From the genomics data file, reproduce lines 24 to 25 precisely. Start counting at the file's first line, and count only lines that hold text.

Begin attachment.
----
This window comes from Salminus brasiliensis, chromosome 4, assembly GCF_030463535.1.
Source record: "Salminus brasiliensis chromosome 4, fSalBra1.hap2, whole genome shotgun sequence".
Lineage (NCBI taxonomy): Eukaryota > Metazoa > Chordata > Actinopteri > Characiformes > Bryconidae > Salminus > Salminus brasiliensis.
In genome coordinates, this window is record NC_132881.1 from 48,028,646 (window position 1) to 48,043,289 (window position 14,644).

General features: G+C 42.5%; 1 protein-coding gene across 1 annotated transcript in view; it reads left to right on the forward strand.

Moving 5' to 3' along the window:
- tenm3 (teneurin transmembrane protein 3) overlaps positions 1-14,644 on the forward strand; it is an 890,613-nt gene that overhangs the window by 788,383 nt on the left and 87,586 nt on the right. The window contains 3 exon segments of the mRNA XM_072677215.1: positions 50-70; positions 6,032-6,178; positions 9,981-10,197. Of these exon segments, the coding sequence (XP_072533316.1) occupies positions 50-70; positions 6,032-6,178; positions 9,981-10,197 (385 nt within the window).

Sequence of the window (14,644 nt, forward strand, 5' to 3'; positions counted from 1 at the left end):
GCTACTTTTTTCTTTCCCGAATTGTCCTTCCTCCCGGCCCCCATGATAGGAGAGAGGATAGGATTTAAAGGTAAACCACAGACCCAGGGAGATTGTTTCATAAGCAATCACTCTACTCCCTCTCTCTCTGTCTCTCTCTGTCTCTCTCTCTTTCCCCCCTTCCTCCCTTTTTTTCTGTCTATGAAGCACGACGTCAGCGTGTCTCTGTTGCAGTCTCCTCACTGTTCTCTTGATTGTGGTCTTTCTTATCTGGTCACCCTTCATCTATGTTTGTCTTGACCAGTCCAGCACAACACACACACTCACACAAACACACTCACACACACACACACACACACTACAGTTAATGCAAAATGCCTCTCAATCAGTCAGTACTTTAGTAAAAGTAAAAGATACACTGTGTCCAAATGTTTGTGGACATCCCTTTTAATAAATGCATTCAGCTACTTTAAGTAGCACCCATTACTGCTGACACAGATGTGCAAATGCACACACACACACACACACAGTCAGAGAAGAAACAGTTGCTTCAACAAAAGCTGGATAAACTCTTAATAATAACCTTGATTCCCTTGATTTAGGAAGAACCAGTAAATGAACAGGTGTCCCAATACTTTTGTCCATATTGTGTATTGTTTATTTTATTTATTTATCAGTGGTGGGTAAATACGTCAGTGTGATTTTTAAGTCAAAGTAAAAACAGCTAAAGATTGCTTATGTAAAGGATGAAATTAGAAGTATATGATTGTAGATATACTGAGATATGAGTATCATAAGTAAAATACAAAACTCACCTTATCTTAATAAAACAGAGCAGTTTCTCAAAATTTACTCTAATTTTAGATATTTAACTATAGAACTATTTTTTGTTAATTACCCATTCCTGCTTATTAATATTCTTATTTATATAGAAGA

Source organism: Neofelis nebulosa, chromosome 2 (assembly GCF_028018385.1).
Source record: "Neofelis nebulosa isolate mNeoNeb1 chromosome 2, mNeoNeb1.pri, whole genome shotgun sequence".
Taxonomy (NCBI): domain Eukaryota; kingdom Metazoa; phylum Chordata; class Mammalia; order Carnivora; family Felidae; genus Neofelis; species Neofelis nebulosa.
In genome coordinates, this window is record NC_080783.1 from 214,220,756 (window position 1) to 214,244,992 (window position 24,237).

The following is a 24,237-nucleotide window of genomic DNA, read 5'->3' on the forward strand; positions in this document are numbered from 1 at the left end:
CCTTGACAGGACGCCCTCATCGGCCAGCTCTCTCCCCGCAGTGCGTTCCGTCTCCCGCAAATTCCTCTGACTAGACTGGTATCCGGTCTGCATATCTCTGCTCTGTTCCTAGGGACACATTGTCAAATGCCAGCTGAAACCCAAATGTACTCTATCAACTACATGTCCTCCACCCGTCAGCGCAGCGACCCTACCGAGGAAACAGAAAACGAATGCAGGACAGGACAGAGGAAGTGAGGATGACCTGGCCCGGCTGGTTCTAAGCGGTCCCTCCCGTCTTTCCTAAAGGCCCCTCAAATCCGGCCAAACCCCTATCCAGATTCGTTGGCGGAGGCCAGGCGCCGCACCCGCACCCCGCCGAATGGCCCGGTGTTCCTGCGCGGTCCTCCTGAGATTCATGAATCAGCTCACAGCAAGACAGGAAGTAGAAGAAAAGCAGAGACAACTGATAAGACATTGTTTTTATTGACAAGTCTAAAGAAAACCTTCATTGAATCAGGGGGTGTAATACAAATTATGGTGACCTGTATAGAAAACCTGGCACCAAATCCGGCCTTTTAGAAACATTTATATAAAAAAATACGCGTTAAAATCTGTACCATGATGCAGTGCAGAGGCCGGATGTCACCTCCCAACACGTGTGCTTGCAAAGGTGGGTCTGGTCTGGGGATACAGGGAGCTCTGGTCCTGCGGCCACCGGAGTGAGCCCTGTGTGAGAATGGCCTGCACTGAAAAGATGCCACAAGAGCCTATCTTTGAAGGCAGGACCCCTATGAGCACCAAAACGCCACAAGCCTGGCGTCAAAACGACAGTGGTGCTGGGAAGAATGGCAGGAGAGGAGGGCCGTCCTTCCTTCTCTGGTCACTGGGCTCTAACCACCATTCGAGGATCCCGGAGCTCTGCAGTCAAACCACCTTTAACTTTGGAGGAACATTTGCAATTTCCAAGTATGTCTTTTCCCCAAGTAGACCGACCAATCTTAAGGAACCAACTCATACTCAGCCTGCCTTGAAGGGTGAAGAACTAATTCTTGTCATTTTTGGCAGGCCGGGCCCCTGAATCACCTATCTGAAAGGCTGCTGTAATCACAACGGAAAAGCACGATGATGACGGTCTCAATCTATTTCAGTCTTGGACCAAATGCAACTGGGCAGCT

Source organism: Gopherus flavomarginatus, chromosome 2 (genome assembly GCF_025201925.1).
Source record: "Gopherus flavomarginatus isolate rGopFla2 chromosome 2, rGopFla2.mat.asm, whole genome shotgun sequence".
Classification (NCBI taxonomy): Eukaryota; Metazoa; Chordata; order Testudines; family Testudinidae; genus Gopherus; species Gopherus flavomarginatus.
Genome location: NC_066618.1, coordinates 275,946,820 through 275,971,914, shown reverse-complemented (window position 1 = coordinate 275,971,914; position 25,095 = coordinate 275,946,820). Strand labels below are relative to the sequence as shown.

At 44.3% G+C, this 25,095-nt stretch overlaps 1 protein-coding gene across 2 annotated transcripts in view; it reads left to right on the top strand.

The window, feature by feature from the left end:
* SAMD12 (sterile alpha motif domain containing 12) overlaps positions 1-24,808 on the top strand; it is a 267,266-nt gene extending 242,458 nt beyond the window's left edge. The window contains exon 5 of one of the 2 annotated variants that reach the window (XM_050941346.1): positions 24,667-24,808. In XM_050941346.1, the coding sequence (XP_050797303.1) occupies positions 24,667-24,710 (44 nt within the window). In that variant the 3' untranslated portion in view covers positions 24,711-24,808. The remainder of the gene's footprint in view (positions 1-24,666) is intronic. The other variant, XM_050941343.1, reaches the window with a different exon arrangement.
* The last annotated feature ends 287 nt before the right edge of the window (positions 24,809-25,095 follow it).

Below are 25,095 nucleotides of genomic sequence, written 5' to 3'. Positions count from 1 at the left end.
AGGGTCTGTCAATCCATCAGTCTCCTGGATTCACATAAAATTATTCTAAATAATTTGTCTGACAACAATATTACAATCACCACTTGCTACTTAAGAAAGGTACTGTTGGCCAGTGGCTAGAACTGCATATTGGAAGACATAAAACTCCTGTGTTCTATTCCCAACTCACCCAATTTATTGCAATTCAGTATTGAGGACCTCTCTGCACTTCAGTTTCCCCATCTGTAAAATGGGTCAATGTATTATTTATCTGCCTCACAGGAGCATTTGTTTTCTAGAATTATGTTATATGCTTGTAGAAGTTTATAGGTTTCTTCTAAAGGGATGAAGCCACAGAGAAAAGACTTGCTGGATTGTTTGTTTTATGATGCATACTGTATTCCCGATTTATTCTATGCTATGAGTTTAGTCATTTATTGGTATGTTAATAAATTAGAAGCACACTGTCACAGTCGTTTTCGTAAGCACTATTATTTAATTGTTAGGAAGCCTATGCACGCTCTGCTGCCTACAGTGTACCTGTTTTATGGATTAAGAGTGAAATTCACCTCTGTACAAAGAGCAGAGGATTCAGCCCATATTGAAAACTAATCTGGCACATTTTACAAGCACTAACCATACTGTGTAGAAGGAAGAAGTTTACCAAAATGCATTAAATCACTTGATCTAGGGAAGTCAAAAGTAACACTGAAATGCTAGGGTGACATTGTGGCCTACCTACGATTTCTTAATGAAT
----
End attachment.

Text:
Below are 25,095 nucleotides of genomic sequence, written 5' to 3'. Positions count from 1 at the left end.
AGGGTCTGTCAATCCATCAGTCTCCTGGATTCACATAAAATTATTCTAAATAATTTGTCTGACAACAATATTACAATCACCACTTGCTACTTAAGAAAGGTACTGTTGGCCAGTGGCTAGAACTGCATATTGGAAGACATAAAACTCCTGTGTTCTATTCCCAACTCACCCAATTTATTGCAATTCAGTATTGAGGACCTCTCTGCACTTCAGTTTCCCCATCTGTAAAATGGGTCAATGTATTATTTATCTGCCTCACAGGAGCATTTGTTTTCTAGAATTATGTTATATGCTTGTAGAAGTTTATAGGTTTCTTCTAAAGGGATGAAGCCACAGAGAAAAGACTTGCTGGATTGTTTGTTTTATGATGCATACTGTATTCCCGATTTATTCTATGCTATGAGTTTAGTCATTTATTGGTATGTTAATAAATTAGAAGCACACTGTCACAGTCGTTTTCGTAAGCACTATTATTTAATTGTTAGGAAGCCTATGCACGCTCTGCTGCCTACAGTGTACCTGTTTTATGGATTAAGAGTGAAATTCACCTCTGTACAAAGAGCAGAGGATTCAGCCCATATTGAAAACTAATCTGGCACATTTTACAAGCACTAACCATACTGTGTAGAAGGAAGAAGTTTACCAAAATGCATTAAATCACTTGATCTAGGGAAGTCAAAAGTAACACTGAAATGCTAGGGTGACATTGTGGCCTACCTACGATTTCTTAATGAAT